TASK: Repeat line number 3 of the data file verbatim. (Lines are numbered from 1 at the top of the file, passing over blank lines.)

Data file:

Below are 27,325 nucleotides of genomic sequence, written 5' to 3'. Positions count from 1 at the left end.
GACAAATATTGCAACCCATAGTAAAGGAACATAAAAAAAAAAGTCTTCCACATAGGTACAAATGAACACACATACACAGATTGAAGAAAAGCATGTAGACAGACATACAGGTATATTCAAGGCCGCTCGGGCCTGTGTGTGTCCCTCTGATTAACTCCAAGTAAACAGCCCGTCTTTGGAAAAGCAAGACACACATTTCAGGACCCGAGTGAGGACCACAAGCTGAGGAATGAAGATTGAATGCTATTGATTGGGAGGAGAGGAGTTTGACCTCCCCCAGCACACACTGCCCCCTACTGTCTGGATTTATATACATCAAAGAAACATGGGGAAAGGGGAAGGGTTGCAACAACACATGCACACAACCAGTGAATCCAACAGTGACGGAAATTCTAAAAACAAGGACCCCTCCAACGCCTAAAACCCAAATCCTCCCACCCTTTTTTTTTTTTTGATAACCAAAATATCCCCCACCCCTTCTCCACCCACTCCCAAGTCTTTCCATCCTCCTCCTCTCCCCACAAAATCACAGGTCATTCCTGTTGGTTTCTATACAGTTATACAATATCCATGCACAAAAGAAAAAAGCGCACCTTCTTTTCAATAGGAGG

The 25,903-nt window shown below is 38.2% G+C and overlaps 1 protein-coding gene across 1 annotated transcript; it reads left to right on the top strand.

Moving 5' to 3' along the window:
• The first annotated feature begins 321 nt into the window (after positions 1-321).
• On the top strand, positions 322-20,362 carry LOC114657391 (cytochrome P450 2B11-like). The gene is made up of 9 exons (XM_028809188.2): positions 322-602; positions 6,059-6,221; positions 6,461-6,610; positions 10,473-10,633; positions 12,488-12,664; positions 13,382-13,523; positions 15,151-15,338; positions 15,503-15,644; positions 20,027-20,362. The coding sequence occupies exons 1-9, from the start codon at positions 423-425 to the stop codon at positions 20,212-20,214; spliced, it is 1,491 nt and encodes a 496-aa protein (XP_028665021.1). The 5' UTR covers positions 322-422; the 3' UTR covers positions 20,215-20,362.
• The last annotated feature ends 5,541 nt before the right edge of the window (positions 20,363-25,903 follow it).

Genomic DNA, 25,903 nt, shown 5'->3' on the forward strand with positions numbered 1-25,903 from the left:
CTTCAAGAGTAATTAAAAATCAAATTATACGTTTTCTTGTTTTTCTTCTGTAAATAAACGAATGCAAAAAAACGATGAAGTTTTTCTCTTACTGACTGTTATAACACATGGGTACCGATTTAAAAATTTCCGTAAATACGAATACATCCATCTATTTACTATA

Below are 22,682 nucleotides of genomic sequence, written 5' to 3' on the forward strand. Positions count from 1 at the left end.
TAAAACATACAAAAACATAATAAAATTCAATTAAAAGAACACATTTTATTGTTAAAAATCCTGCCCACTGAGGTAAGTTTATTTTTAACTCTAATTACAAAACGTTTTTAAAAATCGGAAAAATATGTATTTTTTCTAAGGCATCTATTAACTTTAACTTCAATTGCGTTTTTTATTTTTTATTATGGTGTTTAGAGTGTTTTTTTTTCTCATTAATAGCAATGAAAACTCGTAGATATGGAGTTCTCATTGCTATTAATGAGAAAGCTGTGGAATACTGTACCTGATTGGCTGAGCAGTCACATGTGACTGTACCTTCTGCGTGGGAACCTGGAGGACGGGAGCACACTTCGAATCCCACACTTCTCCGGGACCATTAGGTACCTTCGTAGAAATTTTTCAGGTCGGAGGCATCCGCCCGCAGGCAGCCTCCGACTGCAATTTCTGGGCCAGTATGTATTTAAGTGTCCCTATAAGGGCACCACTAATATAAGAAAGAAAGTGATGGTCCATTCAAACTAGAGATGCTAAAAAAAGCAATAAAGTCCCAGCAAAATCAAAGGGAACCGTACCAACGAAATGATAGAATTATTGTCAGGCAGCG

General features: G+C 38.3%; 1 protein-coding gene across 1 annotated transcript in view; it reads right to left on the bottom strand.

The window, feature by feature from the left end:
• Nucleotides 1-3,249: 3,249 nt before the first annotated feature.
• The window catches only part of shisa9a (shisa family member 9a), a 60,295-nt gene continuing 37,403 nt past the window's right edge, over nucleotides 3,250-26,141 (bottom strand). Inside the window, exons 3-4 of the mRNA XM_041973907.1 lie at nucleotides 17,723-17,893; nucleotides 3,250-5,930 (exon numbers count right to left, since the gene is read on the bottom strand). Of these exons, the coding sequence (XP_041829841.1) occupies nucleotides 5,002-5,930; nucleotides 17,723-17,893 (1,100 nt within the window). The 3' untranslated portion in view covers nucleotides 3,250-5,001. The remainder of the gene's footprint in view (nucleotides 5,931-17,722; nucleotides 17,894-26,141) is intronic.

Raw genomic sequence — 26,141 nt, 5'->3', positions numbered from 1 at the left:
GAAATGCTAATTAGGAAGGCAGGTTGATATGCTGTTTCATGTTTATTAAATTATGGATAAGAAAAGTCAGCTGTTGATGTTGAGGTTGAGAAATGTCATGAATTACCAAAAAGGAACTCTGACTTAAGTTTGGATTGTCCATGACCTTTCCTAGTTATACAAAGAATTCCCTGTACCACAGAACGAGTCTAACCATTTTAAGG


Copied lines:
The 25,903-nt window shown below is 38.2% G+C and overlaps 1 protein-coding gene across 1 annotated transcript; it reads left to right on the top strand.